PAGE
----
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Never use these words, EVER!!
Have you heard of NLP? NLP stands for Neuro Linguistic Programming a model started back in the 1970’s of understanding how people organise their thinking, feeling, language and behaviour to produce the results they do.
I have a couple of really good friends both of whom are ‘Jedi Knight’ level NLP practitioners. And I am endlessly fascinated by some of the tools and techniques they talk about.
One of my favourite NLP areas is the words that people use… after all in is neuro LINGUISTICS we’re talking about. So it got me thinking as to how people express themselves – and what they use to describe their ‘world’.
Some of the words we use seem to create restrictions and are often used unconsciously by people who own such restrictions… To become free of a restriction it would help by reducing or eradicating the use of the word.
Now, ALL of the following words belong – and have their use – in the English language. All I am suggesting here is that we use them in a more powerful or liberating way and less in the restrictive context.
Let’s look at a few.
As in the title of this article. The word ‘Never’ is an absolute, and excessive use of absolutes can be restrictive to self and others. Another absolute is the word ‘Always’.
“I’ll never get this right!” or “You always think the worst!”
It’s pretty obvious that use of absolutes gives no room for manoeuvre. Instead we could say:
I’m working towards improving on this!” or “Your approach to this is unhelpful!”
The word ‘Try’ is a weak / passive word in many contexts. It can come across as submissive and lacks any real purpose or intention. No energy!
“I’ll try to get this finished by Friday…” or “Can we all try to be on time at our next meeting?”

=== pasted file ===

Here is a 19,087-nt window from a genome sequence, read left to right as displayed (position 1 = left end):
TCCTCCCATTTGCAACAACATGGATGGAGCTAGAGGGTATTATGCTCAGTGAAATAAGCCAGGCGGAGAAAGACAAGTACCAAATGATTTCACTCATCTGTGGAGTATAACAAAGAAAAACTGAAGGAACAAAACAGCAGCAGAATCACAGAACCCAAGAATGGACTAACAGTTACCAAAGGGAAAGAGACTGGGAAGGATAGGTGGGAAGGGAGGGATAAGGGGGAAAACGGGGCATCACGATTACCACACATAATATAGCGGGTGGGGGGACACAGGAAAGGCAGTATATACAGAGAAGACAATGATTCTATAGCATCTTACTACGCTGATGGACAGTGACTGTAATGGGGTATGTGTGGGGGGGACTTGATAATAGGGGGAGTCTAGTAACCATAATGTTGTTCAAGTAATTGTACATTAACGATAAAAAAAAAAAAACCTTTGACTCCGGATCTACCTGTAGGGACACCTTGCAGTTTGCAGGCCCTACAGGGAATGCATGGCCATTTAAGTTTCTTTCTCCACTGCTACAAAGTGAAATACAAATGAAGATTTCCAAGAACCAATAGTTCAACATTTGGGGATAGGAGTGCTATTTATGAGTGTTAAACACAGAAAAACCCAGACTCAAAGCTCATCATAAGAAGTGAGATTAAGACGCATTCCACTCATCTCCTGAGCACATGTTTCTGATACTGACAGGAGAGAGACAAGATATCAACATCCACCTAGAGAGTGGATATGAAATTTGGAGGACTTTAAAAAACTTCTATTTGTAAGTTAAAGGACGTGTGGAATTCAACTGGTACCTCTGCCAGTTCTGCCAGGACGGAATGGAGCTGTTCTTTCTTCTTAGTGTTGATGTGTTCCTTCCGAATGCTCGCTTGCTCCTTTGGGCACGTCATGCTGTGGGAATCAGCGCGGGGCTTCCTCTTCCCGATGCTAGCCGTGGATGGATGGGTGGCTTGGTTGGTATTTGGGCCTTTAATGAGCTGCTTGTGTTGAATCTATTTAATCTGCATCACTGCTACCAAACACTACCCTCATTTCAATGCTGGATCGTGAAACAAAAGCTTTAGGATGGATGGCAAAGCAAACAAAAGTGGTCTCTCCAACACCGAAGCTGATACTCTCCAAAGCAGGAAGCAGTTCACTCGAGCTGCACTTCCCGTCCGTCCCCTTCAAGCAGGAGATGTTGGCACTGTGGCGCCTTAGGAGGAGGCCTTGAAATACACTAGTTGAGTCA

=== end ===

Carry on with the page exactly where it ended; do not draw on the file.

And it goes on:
You can almost HEAR the built-in excuses. Instead we could say:
“I fully intend to finish this by Friday!” or “Let’s all commit to getting to the next meeting five minutes early!”
When used in an exchange of views the word ‘But’ has a dismissive element to it. The word basically discounts everything that has been said to that point…
“Jim, I understand you have concerns but I have my own.” Or: The scenery is generally very well painted but it’s not right yet”
The first part of each sentence is rendered irrelevant or unimportant. How about saying:
“Jim I understand you have concerns AND I would like to add some of my own.” Or “The scenery is generally very well painted AND with one or two improvements it will be spot on!”
Notice how the word AND (in place of the word BUT) also modifies the language used in the rest of the sentence.
These are MY pet hates – do Yoo have any? Watch for the impact of your language style.
Yoo Wisdom: I used to come home from work all hunched over and slitty eyed… “ I’m knackered!” I would mutter to an increasingly unwelcoming wife.
These days I scoot in – flop onto the sofa and say: “Boy! Am I ready to relax!!” It makes such a difference to my mood and the mood of the household!
Be your best Yoo
Andy and the team at Yoo